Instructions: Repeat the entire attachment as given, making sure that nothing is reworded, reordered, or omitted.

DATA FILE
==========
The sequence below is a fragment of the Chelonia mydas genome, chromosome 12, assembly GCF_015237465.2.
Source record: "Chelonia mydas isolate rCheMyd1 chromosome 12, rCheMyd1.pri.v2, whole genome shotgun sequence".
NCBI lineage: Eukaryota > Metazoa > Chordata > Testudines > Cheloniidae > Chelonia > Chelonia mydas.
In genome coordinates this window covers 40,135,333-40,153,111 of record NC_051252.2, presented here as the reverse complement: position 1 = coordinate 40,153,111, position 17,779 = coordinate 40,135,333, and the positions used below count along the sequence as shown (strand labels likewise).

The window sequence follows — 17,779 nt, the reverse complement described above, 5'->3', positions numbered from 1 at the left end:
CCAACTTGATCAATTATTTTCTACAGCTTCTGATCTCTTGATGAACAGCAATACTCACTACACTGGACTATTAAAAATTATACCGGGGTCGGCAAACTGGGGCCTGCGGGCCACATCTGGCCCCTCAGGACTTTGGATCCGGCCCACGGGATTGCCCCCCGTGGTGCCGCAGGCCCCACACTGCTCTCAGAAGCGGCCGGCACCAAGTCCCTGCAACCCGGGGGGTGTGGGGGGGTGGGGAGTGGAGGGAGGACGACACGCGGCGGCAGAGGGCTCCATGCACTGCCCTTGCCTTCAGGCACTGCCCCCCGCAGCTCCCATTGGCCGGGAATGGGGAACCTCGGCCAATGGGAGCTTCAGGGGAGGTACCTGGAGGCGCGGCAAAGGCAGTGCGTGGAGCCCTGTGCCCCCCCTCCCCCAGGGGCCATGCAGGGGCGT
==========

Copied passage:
The sequence below is a fragment of the Chelonia mydas genome, chromosome 12, assembly GCF_015237465.2.
Source record: "Chelonia mydas isolate rCheMyd1 chromosome 12, rCheMyd1.pri.v2, whole genome shotgun sequence".
NCBI lineage: Eukaryota > Metazoa > Chordata > Testudines > Cheloniidae > Chelonia > Chelonia mydas.
In genome coordinates this window covers 40,135,333-40,153,111 of record NC_051252.2, presented here as the reverse complement: position 1 = coordinate 40,153,111, position 17,779 = coordinate 40,135,333, and the positions used below count along the sequence as shown (strand labels likewise).

The window sequence follows — 17,779 nt, the reverse complement described above, 5'->3', positions numbered from 1 at the left end:
CCAACTTGATCAATTATTTTCTACAGCTTCTGATCTCTTGATGAACAGCAATACTCACTACACTGGACTATTAAAAATTATACCGGGGTCGGCAAACTGGGGCCTGCGGGCCACATCTGGCCCCTCAGGACTTTGGATCCGGCCCACGGGATTGCCCCCCGTGGTGCCGCAGGCCCCACACTGCTCTCAGAAGCGGCCGGCACCAAGTCCCTGCAACCCGGGGGGTGTGGGGGGGTGGGGAGTGGAGGGAGGACGACACGCGGCGGCAGAGGGCTCCATGCACTGCCCTTGCCTTCAGGCACTGCCCCCCGCAGCTCCCATTGGCCGGGAATGGGGAACCTCGGCCAATGGGAGCTTCAGGGGAGGTACCTGGAGGCGCGGCAAAGGCAGTGCGTGGAGCCCTGTGCCCCCCCTCCCCCAGGGGCCATGCAGGGGCGT